So yeah, mixed bag. Overall, it is a good time, and definitely worthwhile for fans of the series, but it’s a far cry from the first two films.

Guardians of the Galaxy Vol. 2, 2017

Directed by: James Gunn

Starring: Chris Pratt, Zoe Saldana, Dave Bautista, Bradley Cooper, Michael Rooker

IMDb
I think Guardians of the Galaxy Vol. 2 bares many similarities to Avengers: Age of Ultron. Both films had a lot to live up to, both tried valiantly to outdo their predecessor in every aspect, both are very entertaining movies. Both don’t quite live up to the impossible expectations.

How does one outdo Guardians 1? Apparently the answer is take the aspect most praised and play them up tenfold. As a result, the soundtrack is back and more prominent than ever. The humorous tone was praised, so the sequel was given many more jokes. To be perfectly clear, each of these aspects taken individually make for a really good time. The issue is balance. The first film worked so well because it managed to balance its own quirky style with the typical marvel movie formula. Guardians 2 feels overloaded, unbalanced.

Not helping in the slightest is the story, which I feel is Guardians 2’s biggest shortcoming. Instead of one story, the film opts to tell about three or four, and none of them are really all that original. Honestly, they’re all pretty predictable. The first film wasn’t really anything all that special when it came to story, but what I can give it is that it was one thing, it was pretty tight.

All this said, I really enjoyed Guardians of the Galaxy Vol. 2. I’m still working on my ability to communicate my feelings towards movies, especially while criticising them. To be as clear as I can: Guardians of the Galaxy Vol. 2 isn’t even a bad movie that I enjoyed bits of à la Batman V Superman or Suicide Squad. It’s a good movie, that entertained me thoroughly, but I couldn’t help but feel a tad let down. My expectations were a bit too high, and I criticise because I care.

The film did better its predecessor in a few respects, however. Depictions of much of the peripheral cast was much better. I really enjoyed spending more time with Drax, Yandu, and Rocket. Also, in its attempts to out-scope the previous film, it actually succeeded in setting up some awesome scenarios. Overall, the cinematography was also better, some really beautiful shots. The movie was really colourful and was overall really enjoyable to look at.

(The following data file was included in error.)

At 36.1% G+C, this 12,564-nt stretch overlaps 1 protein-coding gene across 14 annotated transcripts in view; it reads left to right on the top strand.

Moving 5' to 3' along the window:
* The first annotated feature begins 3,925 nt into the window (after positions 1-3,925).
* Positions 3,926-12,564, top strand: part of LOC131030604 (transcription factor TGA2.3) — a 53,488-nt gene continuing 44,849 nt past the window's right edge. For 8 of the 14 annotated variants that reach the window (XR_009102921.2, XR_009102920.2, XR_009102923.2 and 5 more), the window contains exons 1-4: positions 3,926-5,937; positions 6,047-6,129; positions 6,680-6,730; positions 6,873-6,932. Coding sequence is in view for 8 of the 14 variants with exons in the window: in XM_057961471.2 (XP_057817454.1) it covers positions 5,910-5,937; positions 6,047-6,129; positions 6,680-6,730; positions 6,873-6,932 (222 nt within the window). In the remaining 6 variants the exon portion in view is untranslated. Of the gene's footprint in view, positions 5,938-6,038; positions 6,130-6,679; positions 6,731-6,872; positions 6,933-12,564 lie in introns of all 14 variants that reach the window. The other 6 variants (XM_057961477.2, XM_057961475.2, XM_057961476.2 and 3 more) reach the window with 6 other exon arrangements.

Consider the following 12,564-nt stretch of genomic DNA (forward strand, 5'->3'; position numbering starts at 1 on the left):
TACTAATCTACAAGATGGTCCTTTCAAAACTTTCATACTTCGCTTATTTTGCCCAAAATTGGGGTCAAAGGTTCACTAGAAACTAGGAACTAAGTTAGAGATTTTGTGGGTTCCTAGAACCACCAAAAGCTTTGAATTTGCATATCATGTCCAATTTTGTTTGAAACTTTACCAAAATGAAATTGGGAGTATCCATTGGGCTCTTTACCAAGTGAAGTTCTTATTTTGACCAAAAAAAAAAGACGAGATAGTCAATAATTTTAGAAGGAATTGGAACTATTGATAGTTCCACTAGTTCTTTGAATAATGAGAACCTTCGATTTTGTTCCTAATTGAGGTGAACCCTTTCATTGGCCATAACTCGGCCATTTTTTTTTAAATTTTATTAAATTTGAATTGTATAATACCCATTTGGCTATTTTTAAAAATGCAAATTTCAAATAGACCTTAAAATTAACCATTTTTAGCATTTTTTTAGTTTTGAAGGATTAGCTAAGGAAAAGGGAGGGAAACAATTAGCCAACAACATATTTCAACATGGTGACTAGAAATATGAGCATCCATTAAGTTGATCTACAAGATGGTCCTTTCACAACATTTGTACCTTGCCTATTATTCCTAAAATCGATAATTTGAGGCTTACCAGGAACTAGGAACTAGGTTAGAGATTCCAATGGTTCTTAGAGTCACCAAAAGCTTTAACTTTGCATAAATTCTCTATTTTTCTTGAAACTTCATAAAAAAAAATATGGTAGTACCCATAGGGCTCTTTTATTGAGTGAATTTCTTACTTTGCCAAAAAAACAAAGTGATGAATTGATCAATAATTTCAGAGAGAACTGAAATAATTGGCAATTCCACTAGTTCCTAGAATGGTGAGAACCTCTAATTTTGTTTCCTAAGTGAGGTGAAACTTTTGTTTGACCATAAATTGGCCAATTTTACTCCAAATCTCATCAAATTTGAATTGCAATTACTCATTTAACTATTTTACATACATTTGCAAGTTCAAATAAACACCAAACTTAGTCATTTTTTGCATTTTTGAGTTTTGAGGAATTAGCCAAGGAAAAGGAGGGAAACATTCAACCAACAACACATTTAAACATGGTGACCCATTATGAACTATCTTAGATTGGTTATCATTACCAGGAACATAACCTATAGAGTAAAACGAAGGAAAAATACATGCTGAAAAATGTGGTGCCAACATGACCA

If you were planning on see Guardians 2, I say go right ahead, you’ll enjoy yourself.

Colossal, 2016

Directed by: Nacho Vigalondo
Starring: Anne Hathaway, Jason Sudeikis
Colossal came right out of nowhere and really surprised me. Before last week I hadn’t even heard of it, but after seeing it, I think it’s disappointing that it’s gone so under the radar.
 
To those that don’t know, the premise is that a failing alcoholic writer (Anne Hathaway) returns to her small home town after her boyfriend kicks her out. At the same time, a giant monster appears out of nowhere and starts attacking Seoul. After noticing a pattern, she realises she was the monster all along.
Not metaphorically, she is literally the monster. It’s weird, hard to describe, and super original.
 
I have to applaud the movie for its originality, it’s not quite like anything I’ve seen before, plot-wise, which is so rare in hollywood. It also falls into a sub-genre of film which I have a particular affection for: Films with a sci-fi/fantasy element, but are ultimately very human stories set in a real-world environment. Stories that focus on the human condition through the lens of the fantastical element. Notable examples of such films include Eternal Sunshine of the Spotless mind, Inception, Chronicle and Swiss Army Man. (Almost all of these are among my all time favourite movies btw)
 
Anne Hathaway and Jason Sudeikis both give great performances as the leads, and not to spoil the plot, they develop a very interesting dynamic.
 
The film gives a really satisfying blend of tones, balancing funny, charming, intense and honestly kind of horrifying at points. Not to say it’s without flaws: I didn’t love the side characters, Dan Stevens plays Hathaway’s boyfriend and he’s a bit of a typical controlling, untrusting boyfriend. Also, there were a few points that the film was trying portray horrifying situations, but they came off a bit silly and hard to take seriously. They, however, were only small blemishes on an overall really good product.
 
 
Anyway, if you can catch it before it fades into obscurity, I definitely recommend you go watch it!

Logan, 2017

Directed by: James Mangold 

Starring: Hugh Jackman, Patrick Stewart, Dafne Keen

IMDb

Logan was fucking fantastic. Emphasis on the word fuck, the film certainly loves to use it.